North American Arms’ Sidewinder earned its name because, like most modern double-action revolvers, it has a cylinder that can be swung out to the side for loading. The Sidewinder has a 1.5-inch barrel, stainless steel construction, an overall length of 5 inches, a height of 2.87 inches and a width of 1.06 inches. It’s a single-action design, which means it has to be cocked for each shot, but the hammer spur is easily accessible and serrated, and it has a serrated spur trigger.
Notches at the rear of the cylinder allow the hammer to be lowered and locked in place between chambers and act as visual loaded-chamber indicators. The sights consist of a front post and a fixed rear notch. You can also get the Sidewinder with a .22 LR conversion cylinder to make for less expensive practice. The factory grips are a smooth laminated wood.
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The Mighty Mouse by LaserLyte will fit just about any of the NAA mini-revolvers. It features what I call grab-and-go activation—grasp the gun properly and the laser is activated. Besides allowing fast target acquisition and recognition, it has the red dot intimidation factor that, thanks to TV, everyone is aware of. The laser unit replaces the factory grip entirely, and a stalk that extends up from the right grip panel projects the laser beam over the top of the cylinder. It’s a tough unit that’s made from glass-filled nylon and attaches using a hex-head screw. The right grip panel holds the 392 batteries and a coin-slotted compartment cover allows for a battery change without having to remove the grips. The unit boasts a 650NM, 5MW, Class IIIA laser and has a constant-on life of over one hour.
My sample came with the batteries installed and three extras, plus hex wrenches for the grip and sight-adjustment screws and instructions. The tradeoff is the unit adds 0.75 ounces of weight, extends the gun’s width to 1.25 inches, and it is 3 inches long. I installed it on the Sidewinder and tried to adjust it to point of aim (POA) at 7 yards with the fixed sights. I turned the windage screw out as far as it would go and the red dot was still left of POA and slightly high. Given the purpose of this handgun, I’m not overly concerned.
Let’s talk about “purpose.” The NAA Sidewinder is not my idea of a primary defense handgun, but maybe a second or even third backup gun. That being said, it can and has been used as a primary gun. With defense in mind, I elected to test my Sidewinder with these .22 Magnum cartridges. The CCI V-Max is first. it features a 30-grain jacketed bullet with a Poly-Tip embedded in the hollow nose. With its velocity readings, it might be devastating for contact shots. Next is Hornady’s Critical Defense round that’s loaded with a 45-grain FTX bullet, with a polymer plug within its serrated, hollow nose for expansion. Then there’s the Speer Gold Dot Personal Protection cartridge with its 40-grain GDHP bullet, which I’ve found expands well even from a 1-inch barrel.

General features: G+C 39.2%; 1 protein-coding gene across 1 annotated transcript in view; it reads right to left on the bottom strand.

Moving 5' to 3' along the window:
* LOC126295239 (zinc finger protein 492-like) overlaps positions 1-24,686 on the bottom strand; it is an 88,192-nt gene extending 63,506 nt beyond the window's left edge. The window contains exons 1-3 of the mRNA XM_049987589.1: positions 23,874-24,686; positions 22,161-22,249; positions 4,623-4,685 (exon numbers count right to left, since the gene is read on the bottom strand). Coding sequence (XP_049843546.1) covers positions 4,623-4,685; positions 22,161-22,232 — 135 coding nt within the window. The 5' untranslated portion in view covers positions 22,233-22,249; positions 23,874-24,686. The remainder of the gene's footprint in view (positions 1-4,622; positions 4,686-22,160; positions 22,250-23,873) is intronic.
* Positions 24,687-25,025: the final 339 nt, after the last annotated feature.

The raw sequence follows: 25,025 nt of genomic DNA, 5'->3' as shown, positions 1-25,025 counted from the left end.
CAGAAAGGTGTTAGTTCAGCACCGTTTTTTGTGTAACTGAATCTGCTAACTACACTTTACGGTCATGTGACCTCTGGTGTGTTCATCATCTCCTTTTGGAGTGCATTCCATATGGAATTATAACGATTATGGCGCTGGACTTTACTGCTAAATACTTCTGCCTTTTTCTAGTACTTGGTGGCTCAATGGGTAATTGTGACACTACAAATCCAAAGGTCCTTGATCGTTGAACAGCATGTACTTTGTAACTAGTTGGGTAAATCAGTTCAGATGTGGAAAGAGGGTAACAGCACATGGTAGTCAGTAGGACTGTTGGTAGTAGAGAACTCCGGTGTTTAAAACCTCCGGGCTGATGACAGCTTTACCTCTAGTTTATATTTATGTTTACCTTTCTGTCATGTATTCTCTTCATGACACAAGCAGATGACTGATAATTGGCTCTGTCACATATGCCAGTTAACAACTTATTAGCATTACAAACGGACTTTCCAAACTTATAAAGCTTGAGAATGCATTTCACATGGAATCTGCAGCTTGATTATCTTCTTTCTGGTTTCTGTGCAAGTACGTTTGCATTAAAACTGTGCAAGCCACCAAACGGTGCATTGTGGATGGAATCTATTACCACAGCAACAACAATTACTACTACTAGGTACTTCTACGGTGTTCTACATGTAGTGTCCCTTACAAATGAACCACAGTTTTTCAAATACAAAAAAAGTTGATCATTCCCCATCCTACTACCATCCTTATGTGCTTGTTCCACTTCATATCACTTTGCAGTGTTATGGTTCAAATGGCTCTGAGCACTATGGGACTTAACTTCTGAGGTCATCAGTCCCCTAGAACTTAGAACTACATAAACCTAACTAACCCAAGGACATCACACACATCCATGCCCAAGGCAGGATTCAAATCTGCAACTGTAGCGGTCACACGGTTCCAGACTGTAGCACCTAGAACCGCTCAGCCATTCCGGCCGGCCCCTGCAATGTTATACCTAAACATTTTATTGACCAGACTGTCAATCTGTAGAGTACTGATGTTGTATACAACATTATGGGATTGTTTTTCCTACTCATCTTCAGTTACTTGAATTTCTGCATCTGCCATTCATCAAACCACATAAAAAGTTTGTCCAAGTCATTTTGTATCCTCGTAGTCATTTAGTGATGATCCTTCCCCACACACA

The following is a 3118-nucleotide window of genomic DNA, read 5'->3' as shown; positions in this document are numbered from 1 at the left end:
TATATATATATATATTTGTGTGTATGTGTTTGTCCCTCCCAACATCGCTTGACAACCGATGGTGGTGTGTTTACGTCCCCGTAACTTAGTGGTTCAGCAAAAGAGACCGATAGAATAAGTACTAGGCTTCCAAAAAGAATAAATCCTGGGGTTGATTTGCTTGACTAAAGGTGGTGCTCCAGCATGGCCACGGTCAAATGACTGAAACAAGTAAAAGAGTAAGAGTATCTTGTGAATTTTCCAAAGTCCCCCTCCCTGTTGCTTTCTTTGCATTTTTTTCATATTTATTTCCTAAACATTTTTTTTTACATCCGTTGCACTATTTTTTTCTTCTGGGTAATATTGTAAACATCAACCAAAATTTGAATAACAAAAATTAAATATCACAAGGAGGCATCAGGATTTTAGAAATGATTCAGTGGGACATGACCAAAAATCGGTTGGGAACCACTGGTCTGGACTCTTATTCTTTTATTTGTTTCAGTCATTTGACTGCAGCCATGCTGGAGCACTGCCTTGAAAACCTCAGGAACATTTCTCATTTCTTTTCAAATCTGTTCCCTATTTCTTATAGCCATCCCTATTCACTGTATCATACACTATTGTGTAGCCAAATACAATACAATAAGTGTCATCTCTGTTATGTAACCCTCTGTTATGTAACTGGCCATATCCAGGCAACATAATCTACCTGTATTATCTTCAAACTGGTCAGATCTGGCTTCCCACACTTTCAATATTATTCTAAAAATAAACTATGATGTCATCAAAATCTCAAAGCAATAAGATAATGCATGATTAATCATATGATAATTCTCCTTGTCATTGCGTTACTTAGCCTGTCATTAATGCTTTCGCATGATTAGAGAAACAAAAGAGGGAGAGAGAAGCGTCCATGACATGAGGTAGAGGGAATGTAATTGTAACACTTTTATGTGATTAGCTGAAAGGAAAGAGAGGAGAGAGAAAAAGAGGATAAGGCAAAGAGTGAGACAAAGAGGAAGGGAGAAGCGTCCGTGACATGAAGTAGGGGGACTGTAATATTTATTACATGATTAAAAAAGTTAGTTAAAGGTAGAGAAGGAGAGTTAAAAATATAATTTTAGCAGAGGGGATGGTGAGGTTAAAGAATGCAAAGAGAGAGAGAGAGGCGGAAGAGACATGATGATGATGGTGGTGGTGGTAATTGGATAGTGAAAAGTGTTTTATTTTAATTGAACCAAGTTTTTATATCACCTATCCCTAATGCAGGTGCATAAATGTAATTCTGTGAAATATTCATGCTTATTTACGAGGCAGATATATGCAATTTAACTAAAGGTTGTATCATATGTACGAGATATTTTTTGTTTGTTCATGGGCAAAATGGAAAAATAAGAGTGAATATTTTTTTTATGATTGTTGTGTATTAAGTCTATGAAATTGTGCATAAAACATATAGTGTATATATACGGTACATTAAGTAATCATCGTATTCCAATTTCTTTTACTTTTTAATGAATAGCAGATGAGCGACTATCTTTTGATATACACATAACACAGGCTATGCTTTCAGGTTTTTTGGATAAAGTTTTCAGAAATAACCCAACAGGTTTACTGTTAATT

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The Sidewinder is anything but a target gun with its tiny sights, but I was interested to see what accuracy potential it had at 7 yards. The group winner was Hornady Critical Defense with a five-shot cluster that covered 2.76 inches. The average for all of the test loads at the range was about 3.5 inches.
Besides the Sidewinder, NAA makes other versions of its mini-revolver, plus variations of these differing models with short barrels for “pocket” use. These single-action mini-revolvers are stainless steel, with spur triggers and five-shot cartridge capacities, but these other models require the cylinder to be removed for loading/unloading. There are also different methods of cylinder removal that are improvements on the basic design and speed up the process while limiting the fine motor skills required.
Barrel lengths vary from 1 to 2.5 inches, and some barrels have solid or vent ribs, and barrel porting is even available. The options are seemingly endless, with different grips, adjustable rear sights, laser sight options, as well as high polish, blued and even gold-plated finishes available.
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Sporting a 1.6-inch barrel, the standard model in .22 Magnum tips the scales at 6.5 ounces. It has the traditional NAA cylinder base pin, which has a push button at the end that allows it to be removed, along with the cylinder for reloading. The revolvers in the Mini-Master series all offer what I’d call a pull-down, slide-out mechanism for extracting the cylinder base pin, making cylinder removal easier. This series includes the Black Widow, which has distinctive “hourglass” grips and sight options, and can also use the Mighty Mouse laser like all other .22 Mag NAA revolvers. There’s also the Pug with a 1-inch, solid-rib barrel, rubber grips and a big dot or tritium front sight.
All the aforementioned revolvers have the convertible .22 LR/.22 Magnum option. Some of these revolvers can also be had with a unique folding grip/holster unit that looks like a clip-on pocket knife when worn, adding to their concealed-carry appeal. In all, NAA has something for everyone.
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